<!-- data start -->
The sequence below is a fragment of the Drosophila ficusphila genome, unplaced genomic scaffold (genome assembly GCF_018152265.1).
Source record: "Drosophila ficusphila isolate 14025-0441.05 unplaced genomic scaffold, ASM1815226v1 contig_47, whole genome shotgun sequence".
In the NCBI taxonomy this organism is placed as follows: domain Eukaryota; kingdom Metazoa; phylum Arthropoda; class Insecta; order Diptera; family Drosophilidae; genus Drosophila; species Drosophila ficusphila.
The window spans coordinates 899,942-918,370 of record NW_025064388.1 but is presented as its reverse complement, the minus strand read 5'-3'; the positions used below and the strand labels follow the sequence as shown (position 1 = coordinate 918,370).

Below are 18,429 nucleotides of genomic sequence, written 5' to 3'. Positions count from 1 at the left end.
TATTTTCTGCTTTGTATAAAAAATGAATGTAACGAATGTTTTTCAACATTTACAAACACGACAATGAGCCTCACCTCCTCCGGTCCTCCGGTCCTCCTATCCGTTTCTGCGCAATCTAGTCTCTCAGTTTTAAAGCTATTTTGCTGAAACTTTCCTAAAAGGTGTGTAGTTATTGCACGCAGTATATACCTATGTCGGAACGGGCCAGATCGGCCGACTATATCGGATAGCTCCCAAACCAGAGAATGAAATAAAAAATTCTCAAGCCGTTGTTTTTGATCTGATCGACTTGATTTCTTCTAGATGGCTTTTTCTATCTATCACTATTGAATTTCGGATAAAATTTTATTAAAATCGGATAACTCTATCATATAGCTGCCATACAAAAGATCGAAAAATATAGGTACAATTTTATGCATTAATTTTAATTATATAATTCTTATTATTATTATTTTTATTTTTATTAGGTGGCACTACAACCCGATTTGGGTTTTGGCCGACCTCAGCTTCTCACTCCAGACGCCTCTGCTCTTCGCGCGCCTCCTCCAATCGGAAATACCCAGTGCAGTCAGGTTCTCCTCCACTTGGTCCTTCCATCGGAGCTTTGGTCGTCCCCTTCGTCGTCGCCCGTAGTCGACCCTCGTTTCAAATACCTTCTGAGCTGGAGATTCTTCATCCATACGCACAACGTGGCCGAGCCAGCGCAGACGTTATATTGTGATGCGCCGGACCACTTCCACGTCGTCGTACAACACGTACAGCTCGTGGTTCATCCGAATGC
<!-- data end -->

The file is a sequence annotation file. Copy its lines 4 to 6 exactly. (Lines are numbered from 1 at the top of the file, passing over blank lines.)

The window spans coordinates 899,942-918,370 of record NW_025064388.1 but is presented as its reverse complement, the minus strand read 5'-3'; the positions used below and the strand labels follow the sequence as shown (position 1 = coordinate 918,370).

Below are 18,429 nucleotides of genomic sequence, written 5' to 3'. Positions count from 1 at the left end.
TATTTTCTGCTTTGTATAAAAAATGAATGTAACGAATGTTTTTCAACATTTACAAACACGACAATGAGCCTCACCTCCTCCGGTCCTCCGGTCCTCCTATCCGTTTCTGCGCAATCTAGTCTCTCAGTTTTAAAGCTATTTTGCTGAAACTTTCCTAAAAGGTGTGTAGTTATTGCACGCAGTATATACCTATGTCGGAACGGGCCAGATCGGCCGACTATATCGGATAGCTCCCAAACCAGAGAATGAAATAAAAAATTCTCAAGCCGTTGTTTTTGATCTGATCGACTTGATTTCTTCTAGATGGCTTTTTCTATCTATCACTATTGAATTTCGGATAAAATTTTATTAAAATCGGATAACTCTATCATATAGCTGCCATACAAAAGATCGAAAAATATAGGTACAATTTTATGCATTAATTTTAATTATATAATTCTTATTATTATTATTTTTATTTTTATTAGGTGGCACTACAACCCGATTTGGGTTTTGGCCGACCTCAGCTTCTCACTCCAGACGCCTCTGCTCTTCGCGCGCCTCCTCCAATCGGAAATACCCAGTGCAGTCAGGTTCTCCTCCACTTGGTCCTTCCATCGGAGCTTTGGTCGTCCCCTTCGTCGTCGCCCGTAGTCGACCCTCGTTTCAAATACCTTCTGAGCTGGAGATTCTTCATCCATACGCACAACGTGGCCGAGCCAGCGCAGACGTTATATTGTGATGCGCCGGACCACTTCCACGTCGTCGTACAACACGTACAGCTCGTGGTTCATCCGAATGC